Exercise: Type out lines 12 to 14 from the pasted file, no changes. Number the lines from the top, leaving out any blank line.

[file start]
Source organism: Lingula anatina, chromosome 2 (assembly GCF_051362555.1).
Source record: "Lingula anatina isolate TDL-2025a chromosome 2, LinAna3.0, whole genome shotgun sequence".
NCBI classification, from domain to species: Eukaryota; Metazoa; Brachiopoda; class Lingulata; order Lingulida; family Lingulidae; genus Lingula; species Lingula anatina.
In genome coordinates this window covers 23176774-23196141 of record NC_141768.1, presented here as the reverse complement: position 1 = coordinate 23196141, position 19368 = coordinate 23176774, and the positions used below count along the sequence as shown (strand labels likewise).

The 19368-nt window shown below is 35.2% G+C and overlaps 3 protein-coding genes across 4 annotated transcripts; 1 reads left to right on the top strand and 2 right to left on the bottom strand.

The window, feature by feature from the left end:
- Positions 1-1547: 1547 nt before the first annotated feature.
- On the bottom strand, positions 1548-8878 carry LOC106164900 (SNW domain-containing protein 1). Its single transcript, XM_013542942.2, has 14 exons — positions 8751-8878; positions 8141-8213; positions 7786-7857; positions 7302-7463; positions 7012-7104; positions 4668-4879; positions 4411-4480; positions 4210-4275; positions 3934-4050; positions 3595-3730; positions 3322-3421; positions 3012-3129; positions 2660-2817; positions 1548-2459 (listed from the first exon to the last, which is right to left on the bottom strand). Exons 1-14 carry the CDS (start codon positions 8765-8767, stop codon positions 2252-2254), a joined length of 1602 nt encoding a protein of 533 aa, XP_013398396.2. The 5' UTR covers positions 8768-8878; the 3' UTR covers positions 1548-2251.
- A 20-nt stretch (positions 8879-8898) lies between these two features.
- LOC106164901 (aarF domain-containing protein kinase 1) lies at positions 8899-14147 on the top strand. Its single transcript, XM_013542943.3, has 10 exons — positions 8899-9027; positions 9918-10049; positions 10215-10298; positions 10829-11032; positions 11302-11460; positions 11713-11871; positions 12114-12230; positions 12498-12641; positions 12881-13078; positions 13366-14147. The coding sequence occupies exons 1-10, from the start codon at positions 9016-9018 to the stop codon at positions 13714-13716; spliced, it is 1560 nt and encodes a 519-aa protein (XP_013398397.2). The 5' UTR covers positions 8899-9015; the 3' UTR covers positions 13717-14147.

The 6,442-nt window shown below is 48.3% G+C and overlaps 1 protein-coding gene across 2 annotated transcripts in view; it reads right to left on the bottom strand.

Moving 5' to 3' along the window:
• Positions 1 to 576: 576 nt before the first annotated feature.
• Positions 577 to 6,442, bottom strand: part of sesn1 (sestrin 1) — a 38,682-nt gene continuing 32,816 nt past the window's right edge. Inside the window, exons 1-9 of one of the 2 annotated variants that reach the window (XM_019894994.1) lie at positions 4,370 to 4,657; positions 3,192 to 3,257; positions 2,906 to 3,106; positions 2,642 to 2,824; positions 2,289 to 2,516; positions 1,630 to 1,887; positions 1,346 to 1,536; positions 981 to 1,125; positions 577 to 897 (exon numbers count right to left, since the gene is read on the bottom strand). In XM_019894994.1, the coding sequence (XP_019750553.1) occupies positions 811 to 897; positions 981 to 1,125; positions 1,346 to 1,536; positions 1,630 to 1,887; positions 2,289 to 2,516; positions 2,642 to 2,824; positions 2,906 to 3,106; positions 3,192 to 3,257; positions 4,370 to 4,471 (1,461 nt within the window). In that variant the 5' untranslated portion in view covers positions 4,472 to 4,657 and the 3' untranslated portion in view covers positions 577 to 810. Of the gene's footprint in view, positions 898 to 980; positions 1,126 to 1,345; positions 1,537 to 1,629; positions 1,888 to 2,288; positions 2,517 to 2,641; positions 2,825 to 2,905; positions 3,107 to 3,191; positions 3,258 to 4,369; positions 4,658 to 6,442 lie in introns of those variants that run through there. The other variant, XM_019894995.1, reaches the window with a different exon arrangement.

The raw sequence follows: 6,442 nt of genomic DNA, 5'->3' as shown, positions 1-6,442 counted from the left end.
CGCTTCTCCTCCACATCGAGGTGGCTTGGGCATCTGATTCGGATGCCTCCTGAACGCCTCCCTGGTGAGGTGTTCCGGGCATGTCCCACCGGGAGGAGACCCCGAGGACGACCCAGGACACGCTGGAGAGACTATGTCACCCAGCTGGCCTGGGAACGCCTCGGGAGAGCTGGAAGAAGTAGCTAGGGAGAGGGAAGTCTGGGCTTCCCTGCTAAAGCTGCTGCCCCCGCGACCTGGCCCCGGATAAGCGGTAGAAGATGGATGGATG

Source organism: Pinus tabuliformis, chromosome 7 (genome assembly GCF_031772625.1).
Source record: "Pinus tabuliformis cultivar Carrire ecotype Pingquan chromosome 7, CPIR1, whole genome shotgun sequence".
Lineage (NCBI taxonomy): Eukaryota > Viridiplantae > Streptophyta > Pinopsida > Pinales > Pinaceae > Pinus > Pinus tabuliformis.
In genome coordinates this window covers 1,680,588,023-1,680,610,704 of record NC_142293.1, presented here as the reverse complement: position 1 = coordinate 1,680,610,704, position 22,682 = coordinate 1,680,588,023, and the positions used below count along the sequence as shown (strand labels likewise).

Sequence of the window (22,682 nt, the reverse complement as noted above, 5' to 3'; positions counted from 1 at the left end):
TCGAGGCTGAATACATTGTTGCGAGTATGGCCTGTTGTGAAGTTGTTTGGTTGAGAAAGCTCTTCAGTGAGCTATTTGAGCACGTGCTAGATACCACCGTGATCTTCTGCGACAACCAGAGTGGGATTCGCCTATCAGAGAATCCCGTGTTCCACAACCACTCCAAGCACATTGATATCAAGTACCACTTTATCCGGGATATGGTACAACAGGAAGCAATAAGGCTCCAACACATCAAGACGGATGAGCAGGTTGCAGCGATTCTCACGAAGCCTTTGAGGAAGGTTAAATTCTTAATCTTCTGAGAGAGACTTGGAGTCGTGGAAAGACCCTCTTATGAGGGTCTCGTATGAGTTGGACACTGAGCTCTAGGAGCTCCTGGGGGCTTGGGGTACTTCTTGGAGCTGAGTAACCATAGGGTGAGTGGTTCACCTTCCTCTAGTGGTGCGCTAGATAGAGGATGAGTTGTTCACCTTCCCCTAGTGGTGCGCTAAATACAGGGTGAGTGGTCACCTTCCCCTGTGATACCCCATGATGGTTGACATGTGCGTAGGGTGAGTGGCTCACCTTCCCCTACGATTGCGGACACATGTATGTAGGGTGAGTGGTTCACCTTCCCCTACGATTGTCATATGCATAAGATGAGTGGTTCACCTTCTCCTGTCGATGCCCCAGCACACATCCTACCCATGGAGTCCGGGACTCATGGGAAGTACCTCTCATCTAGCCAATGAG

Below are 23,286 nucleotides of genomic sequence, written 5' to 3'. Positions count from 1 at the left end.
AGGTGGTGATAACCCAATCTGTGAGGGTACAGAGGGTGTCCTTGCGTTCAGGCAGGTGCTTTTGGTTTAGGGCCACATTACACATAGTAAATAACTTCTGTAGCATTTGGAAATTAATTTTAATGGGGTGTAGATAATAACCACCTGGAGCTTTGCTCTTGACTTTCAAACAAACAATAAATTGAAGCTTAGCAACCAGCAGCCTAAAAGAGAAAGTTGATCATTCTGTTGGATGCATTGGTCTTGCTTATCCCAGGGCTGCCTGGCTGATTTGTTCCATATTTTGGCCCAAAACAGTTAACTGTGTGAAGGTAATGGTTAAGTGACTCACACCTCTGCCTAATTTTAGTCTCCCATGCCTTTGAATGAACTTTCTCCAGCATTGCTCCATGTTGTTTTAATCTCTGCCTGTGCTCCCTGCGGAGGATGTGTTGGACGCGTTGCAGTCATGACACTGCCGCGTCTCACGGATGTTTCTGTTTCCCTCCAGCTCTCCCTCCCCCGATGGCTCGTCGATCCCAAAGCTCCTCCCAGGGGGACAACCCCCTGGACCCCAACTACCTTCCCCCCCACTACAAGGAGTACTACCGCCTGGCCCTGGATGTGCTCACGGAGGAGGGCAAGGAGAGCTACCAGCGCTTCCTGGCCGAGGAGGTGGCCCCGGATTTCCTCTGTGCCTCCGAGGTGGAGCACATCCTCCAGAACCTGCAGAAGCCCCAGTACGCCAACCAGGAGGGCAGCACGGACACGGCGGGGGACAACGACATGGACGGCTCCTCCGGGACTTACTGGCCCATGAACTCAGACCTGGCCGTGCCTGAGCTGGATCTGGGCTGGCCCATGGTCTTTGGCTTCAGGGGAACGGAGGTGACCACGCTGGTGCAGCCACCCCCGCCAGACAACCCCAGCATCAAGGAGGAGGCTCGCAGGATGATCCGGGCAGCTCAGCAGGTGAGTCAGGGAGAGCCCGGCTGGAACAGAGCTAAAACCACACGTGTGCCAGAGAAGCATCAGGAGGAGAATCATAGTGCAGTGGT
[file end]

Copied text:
Moving 5' to 3' along the window:
• Positions 1 to 576: 576 nt before the first annotated feature.
• Positions 577 to 6,442, bottom strand: part of sesn1 (sestrin 1) — a 38,682-nt gene continuing 32,816 nt past the window's right edge. Inside the window, exons 1-9 of one of the 2 annotated variants that reach the window (XM_019894994.1) lie at positions 4,370 to 4,657; positions 3,192 to 3,257; positions 2,906 to 3,106; positions 2,642 to 2,824; positions 2,289 to 2,516; positions 1,630 to 1,887; positions 1,346 to 1,536; positions 981 to 1,125; positions 577 to 897 (exon numbers count right to left, since the gene is read on the bottom strand). In XM_019894994.1, the coding sequence (XP_019750553.1) occupies positions 811 to 897; positions 981 to 1,125; positions 1,346 to 1,536; positions 1,630 to 1,887; positions 2,289 to 2,516; positions 2,642 to 2,824; positions 2,906 to 3,106; positions 3,192 to 3,257; positions 4,370 to 4,471 (1,461 nt within the window). In that variant the 5' untranslated portion in view covers positions 4,472 to 4,657 and the 3' untranslated portion in view covers positions 577 to 810. Of the gene's footprint in view, positions 898 to 980; positions 1,126 to 1,345; positions 1,537 to 1,629; positions 1,888 to 2,288; positions 2,517 to 2,641; positions 2,825 to 2,905; positions 3,107 to 3,191; positions 3,258 to 4,369; positions 4,658 to 6,442 lie in introns of those variants that run through there. The other variant, XM_019894995.1, reaches the window with a different exon arrangement.